European Union hopes new regulations will boost cross-border e-commerce

The European Union (EU) is hoping new cross-border regulations will help boost e-commerce trade.
Yesterday, EU negotiators reached a provisional agreement that it is hoped will make prices for cross-border e-commerce more transparent and affordable and increase regulatory oversight of the parcel market.
To improve price transparency, the regulations aim to foster competitive pressure by allowing users to easily compare domestic and cross-border tariffs.
Parcel delivery providers will have to disclose prices for the services individual consumers and small businesses often use, which the Commission will publish on a website.
On regulatory oversight, where parcel delivery is subject to the universal service obligation, which ensures important services are affordable, National Regulatory Authorities will assess whether tariffs for cross-border services are unreasonably high compared to the underlying cost.
National regulators will be given new powers to identify better parcel service providers and the services they offer.
“This will allow them to get a better overview also of the many innovative new players in the fast-growing EU cross-border e-commerce market” the EU said.
Vice-president Andrus Ansip, responsible for the digital single market, said: "High delivery prices are a major concern for consumers and companies, especially SMEs.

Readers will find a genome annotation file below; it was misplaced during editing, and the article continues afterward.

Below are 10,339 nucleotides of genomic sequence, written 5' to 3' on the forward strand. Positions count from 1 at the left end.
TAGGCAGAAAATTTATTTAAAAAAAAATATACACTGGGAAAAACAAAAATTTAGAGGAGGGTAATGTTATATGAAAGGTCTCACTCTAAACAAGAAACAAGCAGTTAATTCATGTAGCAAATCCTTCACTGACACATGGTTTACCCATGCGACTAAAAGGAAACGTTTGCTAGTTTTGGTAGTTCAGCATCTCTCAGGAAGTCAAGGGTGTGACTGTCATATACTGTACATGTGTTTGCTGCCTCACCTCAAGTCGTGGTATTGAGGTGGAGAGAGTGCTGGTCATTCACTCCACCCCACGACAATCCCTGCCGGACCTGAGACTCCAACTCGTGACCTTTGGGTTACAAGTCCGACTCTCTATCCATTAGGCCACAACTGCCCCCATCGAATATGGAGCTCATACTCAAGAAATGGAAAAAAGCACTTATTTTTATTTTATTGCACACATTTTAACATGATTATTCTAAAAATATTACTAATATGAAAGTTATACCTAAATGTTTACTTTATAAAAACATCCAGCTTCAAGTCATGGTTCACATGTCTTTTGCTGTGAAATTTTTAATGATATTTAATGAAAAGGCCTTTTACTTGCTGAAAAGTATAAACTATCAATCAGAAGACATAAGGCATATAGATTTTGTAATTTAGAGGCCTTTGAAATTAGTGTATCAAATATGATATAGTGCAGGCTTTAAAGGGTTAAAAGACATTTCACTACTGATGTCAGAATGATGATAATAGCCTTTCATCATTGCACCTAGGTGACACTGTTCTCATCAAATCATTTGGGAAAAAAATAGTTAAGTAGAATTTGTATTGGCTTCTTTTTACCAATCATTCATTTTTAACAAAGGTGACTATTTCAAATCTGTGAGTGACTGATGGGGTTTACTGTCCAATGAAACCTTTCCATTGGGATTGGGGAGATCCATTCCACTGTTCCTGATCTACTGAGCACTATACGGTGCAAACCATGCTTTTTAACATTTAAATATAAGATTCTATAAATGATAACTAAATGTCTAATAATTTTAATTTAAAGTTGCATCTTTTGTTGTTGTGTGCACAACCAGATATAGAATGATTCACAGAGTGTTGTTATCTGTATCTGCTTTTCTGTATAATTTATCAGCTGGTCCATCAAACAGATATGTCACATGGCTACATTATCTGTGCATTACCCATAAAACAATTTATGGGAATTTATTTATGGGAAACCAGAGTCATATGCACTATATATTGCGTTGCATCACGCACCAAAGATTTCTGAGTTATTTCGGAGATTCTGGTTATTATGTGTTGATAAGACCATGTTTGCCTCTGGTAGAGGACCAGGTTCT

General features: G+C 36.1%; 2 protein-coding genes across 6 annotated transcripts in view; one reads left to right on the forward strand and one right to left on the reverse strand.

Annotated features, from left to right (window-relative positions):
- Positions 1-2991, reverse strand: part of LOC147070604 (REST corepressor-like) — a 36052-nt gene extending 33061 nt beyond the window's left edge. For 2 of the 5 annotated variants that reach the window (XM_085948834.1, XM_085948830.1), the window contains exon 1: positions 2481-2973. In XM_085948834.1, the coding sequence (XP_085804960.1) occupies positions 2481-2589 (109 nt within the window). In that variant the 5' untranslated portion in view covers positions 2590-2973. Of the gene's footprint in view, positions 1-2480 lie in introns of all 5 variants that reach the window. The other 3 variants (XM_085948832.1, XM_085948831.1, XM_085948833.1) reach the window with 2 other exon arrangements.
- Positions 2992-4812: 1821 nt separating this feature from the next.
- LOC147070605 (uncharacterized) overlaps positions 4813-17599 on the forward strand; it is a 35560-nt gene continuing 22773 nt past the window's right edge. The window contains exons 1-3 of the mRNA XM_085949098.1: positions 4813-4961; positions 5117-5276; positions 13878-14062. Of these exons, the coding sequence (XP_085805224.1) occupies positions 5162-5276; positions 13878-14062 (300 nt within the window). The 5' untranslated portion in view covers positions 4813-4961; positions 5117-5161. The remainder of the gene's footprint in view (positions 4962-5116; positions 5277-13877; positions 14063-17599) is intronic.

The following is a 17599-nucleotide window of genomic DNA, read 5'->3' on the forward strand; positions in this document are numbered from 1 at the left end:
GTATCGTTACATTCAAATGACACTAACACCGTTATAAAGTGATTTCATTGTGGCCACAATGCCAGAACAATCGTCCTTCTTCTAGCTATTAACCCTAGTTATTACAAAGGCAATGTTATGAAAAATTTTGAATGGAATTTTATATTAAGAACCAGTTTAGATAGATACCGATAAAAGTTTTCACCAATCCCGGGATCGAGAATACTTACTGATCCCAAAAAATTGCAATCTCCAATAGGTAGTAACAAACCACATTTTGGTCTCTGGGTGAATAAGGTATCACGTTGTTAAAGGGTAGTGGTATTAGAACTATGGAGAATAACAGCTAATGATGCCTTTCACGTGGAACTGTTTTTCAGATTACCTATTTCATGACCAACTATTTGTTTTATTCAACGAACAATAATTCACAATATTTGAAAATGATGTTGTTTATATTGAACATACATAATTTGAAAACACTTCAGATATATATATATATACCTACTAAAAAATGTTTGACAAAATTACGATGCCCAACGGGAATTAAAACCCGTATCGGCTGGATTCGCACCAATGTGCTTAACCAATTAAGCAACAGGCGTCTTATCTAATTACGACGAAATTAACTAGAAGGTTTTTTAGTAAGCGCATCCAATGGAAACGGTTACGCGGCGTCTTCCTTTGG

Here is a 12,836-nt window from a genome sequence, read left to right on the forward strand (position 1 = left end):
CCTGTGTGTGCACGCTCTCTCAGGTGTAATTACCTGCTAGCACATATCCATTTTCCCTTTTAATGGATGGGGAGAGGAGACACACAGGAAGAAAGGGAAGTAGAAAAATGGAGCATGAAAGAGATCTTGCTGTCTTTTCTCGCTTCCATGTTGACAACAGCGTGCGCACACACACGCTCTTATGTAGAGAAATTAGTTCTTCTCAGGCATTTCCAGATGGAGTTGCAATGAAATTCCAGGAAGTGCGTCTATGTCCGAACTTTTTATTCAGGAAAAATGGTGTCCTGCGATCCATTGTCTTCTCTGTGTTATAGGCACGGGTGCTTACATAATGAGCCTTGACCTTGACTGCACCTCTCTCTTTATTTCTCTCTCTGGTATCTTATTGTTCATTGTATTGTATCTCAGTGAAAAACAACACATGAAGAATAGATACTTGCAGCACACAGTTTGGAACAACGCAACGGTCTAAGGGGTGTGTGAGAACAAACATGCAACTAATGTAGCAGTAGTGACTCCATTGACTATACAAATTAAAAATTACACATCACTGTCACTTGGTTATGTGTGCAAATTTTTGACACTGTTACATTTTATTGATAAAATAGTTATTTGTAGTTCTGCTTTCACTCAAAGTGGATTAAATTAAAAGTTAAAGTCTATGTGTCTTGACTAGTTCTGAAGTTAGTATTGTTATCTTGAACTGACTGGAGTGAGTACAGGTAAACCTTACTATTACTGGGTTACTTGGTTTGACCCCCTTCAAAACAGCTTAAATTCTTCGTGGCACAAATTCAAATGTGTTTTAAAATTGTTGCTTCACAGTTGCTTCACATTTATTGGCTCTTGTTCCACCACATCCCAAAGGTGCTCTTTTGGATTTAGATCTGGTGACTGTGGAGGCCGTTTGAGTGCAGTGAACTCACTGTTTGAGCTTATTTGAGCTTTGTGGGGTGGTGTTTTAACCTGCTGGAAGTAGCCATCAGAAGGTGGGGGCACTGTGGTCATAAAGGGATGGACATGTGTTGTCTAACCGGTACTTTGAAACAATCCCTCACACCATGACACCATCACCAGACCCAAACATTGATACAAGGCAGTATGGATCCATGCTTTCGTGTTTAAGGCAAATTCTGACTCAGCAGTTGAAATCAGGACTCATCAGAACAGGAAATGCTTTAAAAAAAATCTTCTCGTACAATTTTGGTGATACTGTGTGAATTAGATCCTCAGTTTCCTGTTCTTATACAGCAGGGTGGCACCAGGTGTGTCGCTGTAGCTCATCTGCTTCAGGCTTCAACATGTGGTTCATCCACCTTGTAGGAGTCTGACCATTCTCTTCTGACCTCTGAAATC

“With more transparency and a stronger role for the regulators, we are tackling this issue.
“It is good news again for the development of e-commerce in the EU, after a series of agreements to improve consumer protection, simplify VAT rules and fight unjustified geo-blocking.”
Commissioner Elżbieta Bieńkowska, in charge of Internal Market, Industry, entrepreneurship and SMEs, added: "Millions of Europeans choose to buy presents online, but still face many obstacles, including high delivery prices and unclear return options.
“With today’s agreement we are one step closer to changing that, helping consumers and companies reap the full benefit of the EU Single Market and cross-border e-commerce within the EU.”
The provisional agreement now needs to be finally approved by the Parliament and the Council. It is expected to formally enter into force at the beginning of next year and it will be fully applicable in 2019.
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